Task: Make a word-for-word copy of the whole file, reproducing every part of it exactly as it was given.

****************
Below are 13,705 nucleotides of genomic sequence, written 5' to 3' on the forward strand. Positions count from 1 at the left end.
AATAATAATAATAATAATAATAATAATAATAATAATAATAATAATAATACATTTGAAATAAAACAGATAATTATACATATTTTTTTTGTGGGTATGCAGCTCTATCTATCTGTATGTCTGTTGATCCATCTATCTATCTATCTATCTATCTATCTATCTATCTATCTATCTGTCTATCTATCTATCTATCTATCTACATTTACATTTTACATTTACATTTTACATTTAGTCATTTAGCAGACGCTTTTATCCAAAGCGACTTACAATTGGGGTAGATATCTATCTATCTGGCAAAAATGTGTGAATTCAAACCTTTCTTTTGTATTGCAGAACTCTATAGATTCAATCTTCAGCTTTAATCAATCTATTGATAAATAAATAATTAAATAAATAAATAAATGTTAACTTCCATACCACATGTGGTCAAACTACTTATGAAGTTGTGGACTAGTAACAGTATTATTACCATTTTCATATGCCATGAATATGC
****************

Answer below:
Below are 13,705 nucleotides of genomic sequence, written 5' to 3' on the forward strand. Positions count from 1 at the left end.
AATAATAATAATAATAATAATAATAATAATAATAATAATAATAATAATACATTTGAAATAAAACAGATAATTATACATATTTTTTTTGTGGGTATGCAGCTCTATCTATCTGTATGTCTGTTGATCCATCTATCTATCTATCTATCTATCTATCTATCTATCTATCTATCTGTCTATCTATCTATCTATCTATCTACATTTACATTTTACATTTACATTTTACATTTAGTCATTTAGCAGACGCTTTTATCCAAAGCGACTTACAATTGGGGTAGATATCTATCTATCTGGCAAAAATGTGTGAATTCAAACCTTTCTTTTGTATTGCAGAACTCTATAGATTCAATCTTCAGCTTTAATCAATCTATTGATAAATAAATAATTAAATAAATAAATAAATGTTAACTTCCATACCACATGTGGTCAAACTACTTATGAAGTTGTGGACTAGTAACAGTATTATTACCATTTTCATATGCCATGAATATGC